Why the best way to boost sales in a fast world is to slow down.
Even in the high-octane world of marketing, a judicious injection of SLOW goes a long way….
You’ve heard of Speed Networking. Now it’s time for the Slow version.
“Forget frantic acceleration. Mastering the clock of business is about choosing when to be fast + when to be slow” – The Economist (discovers the joys of GOOD SLOW)
Eye-opening piece from Sweden on the virtues (and challenges) of cutting working hours.
The other day a woman walked into a doctor’s surgery and issued a demand that summed up why the world is in such a mess.
“Look, I know I have a million things wrong with me, but I really don’t want a lecture,” she announced. “I just want a pill that will make it all go away.”
The doctor, an old friend of mine, waited for the woman to laugh at her own joke. But she didn’t. Because it wasn’t a joke.
Of course, her craving for a quick fix is nothing new. Two thousand years ago, Plutarch denounced the army of quacks peddling miracle cures to the citizens of Ancient Rome.
Today, however, the quick fix has become the default setting in every walk of life. Whenever a problem surfaces in business or politics, in science or society, in our health or relationships, we reach for the nearest just-add-water solution. And it’s taking a heavy toll.
Why? Because quick fixes seldom deliver on their seductive promise of maximum return for minimum effort. When it comes to the really hard problems in the world – turning around a failing company, combatting poverty, tackling disease, rebuilding a broken relationship – there are no shortcuts or instant remedies.
This is especially true when dealing with Mother Nature. Everywhere you look, quick fixes are failing to solve environmental problems – and often just making things worse.
One example: To clean up the oil spill caused by the Deepwater Horizon disaster of 2010, BP pumped more than seven million liters of a dispersant called Corexit into the waters of the Gulf of Mexico. Such chemicals help make the oil less visible and prevent it reaching the shore.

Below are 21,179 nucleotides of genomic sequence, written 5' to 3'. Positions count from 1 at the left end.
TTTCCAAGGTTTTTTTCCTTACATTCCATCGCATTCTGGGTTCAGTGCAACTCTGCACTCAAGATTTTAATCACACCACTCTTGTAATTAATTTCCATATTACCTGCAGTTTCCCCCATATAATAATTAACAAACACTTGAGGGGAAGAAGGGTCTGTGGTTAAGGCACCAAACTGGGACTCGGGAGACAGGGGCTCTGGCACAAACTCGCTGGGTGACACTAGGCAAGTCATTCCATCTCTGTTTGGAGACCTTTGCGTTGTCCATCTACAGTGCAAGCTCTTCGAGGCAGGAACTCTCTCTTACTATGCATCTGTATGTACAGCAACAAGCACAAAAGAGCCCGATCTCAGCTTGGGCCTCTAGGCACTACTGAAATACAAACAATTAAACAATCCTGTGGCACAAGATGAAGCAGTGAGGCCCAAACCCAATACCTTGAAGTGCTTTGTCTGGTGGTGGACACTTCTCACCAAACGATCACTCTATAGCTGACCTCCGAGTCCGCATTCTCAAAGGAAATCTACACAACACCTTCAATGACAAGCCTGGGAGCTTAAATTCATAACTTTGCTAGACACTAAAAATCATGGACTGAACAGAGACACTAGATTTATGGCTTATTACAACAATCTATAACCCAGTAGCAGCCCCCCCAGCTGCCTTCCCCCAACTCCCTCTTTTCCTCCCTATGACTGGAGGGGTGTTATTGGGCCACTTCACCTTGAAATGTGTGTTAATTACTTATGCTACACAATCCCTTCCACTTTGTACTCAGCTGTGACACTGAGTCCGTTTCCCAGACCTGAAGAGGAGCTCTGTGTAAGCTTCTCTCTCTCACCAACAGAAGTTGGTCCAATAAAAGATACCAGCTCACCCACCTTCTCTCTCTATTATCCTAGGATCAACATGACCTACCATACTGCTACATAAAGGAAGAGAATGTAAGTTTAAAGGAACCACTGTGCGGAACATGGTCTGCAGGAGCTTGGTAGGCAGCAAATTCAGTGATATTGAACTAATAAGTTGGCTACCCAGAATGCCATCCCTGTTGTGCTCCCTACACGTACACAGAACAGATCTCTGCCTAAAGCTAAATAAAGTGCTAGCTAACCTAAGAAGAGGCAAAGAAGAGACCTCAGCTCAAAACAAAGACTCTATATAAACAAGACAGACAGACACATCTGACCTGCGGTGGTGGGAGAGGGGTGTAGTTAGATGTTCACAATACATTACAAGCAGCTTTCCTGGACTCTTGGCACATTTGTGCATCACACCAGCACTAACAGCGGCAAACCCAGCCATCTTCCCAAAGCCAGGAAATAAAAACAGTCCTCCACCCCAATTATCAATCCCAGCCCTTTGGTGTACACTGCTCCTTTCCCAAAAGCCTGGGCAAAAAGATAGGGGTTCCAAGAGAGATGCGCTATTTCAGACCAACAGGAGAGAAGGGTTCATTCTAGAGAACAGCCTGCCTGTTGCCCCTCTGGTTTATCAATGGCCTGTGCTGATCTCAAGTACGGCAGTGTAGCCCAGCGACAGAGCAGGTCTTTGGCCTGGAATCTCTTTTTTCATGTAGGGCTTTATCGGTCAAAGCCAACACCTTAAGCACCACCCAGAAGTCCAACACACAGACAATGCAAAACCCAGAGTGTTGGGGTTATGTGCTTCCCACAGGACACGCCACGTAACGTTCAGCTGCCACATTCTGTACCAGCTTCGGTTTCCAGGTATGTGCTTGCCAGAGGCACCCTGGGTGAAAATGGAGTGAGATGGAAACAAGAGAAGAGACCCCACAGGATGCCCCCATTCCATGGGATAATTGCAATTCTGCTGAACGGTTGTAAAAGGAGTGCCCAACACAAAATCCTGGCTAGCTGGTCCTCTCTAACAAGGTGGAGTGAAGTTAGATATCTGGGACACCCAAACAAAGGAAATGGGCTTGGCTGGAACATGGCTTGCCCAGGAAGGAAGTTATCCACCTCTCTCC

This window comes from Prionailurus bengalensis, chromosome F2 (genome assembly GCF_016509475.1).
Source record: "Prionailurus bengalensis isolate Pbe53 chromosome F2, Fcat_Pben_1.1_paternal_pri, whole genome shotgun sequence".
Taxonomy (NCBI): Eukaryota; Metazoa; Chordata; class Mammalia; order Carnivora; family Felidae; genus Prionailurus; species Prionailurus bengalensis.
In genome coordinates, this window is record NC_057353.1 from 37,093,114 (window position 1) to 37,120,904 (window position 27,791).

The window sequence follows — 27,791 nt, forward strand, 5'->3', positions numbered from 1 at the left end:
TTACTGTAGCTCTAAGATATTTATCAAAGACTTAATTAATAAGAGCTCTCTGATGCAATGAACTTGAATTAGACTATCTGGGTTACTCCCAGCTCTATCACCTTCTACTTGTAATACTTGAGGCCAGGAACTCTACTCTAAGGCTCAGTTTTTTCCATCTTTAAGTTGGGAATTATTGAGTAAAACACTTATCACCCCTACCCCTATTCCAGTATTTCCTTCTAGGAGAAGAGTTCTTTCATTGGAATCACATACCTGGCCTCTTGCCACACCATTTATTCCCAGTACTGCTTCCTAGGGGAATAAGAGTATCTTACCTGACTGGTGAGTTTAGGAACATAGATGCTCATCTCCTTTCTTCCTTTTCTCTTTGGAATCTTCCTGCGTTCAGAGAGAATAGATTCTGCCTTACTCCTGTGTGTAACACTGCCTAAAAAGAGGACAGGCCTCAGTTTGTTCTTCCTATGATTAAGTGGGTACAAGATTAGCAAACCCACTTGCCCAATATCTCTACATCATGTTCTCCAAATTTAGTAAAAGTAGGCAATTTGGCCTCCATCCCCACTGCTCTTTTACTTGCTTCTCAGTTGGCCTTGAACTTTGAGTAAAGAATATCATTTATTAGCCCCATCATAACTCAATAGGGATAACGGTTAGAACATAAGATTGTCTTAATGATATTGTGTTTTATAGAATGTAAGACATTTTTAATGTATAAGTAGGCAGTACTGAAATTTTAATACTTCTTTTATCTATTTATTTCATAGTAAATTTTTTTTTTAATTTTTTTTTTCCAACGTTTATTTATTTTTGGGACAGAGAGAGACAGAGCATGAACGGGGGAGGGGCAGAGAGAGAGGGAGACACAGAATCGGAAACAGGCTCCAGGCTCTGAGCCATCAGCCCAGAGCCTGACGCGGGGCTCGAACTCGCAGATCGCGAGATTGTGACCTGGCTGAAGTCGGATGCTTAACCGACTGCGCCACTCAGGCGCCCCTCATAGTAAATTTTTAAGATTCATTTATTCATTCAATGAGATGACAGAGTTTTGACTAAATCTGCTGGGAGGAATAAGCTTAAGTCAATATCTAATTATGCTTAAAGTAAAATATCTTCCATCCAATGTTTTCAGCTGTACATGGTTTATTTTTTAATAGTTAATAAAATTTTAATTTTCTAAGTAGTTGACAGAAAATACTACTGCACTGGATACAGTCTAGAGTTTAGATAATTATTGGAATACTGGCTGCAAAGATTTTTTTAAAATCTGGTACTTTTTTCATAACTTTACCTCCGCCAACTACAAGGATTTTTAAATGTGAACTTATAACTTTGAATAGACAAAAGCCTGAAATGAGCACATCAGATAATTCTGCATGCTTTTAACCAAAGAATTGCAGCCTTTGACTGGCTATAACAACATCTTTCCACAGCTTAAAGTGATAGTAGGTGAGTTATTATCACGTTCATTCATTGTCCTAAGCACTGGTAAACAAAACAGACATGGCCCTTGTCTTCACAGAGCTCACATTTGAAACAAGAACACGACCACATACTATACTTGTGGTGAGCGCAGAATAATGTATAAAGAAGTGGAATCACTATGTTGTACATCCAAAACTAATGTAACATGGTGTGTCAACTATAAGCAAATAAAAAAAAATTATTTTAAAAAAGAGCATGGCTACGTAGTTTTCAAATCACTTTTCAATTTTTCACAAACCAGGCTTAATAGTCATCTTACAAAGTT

A win-win fix, right? Wrong. Recent studies have shown that combining oil and Corexit yields a mixture that is up to 52 times more toxic than oil by itself. Which is seriously bad news for the marine life in the Gulf of Mexico.
The good news is there is now an alternative to our culture of the quick fix. It’s called, not surprisingly, the Slow Fix.
You may have heard of the Slow Movement, which challenges the canard that faster is always better. You don’t have to ditch your career, toss the iPhone or join a commune to take part. Living “Slow” just means doing everything at the right speed—quickly, slowly, or at whatever pace delivers the best results.
When it comes to solving problems, a speedy solution can sometimes be just what the doctor ordered. There are times when you have to channel MacGyver, reach for the duct tape and cobble together whatever fix works right now. The Heimlich manoeuvre saves many lives.
But for more complex problems, the best remedy is always a Slow Fix. That means taking the time to: admit and learn from mistakes; work out the root causes of the problem; sweat the small stuff; think long-term and join the dots to build holistic solutions; seek ideas from everywhere; work with others and share the credit; build up expertise while remaining skeptical of experts; think alone and together; tap emotions; enlist an inspiring leader; consult and even recruit those closest to the problem; turn the search for a fix into a game; have fun, follow hunches, adapt, use trial and error, and embrace uncertainty.
All these ingredients can be used to tackle problems afflicting the environment. Just imagine if BP had sweated the small stuff by testing Corexit more thoroughly for side effects.
Yet forging smarter solutions for environmental problems will never be enough on its own. Each win for Mother Nature must be anchored in a deeper, seismic shift that puts nurturing the planet’s ecology at the core of everything we do. Imagine a world where we did not feel compelled to run the risks that BP did hunting for oil in the Gulf of Mexico. In other words, we need a revolution in the way we live, work, travel, consume – and think.
Making that happen will be the biggest Slow Fix of all.
It will not be easy to achieve. In these times of economic hardship, many people are more worried about paying their bills than nurturing the environment. But there are reasons to be hopeful. A new generation is coming of age that sees the world through an environmental lens. Companies and governments are coming under increasing pressure from the public to act green. Last November, for the first time ever, China made “ecological progress” a pillar of its national development plan.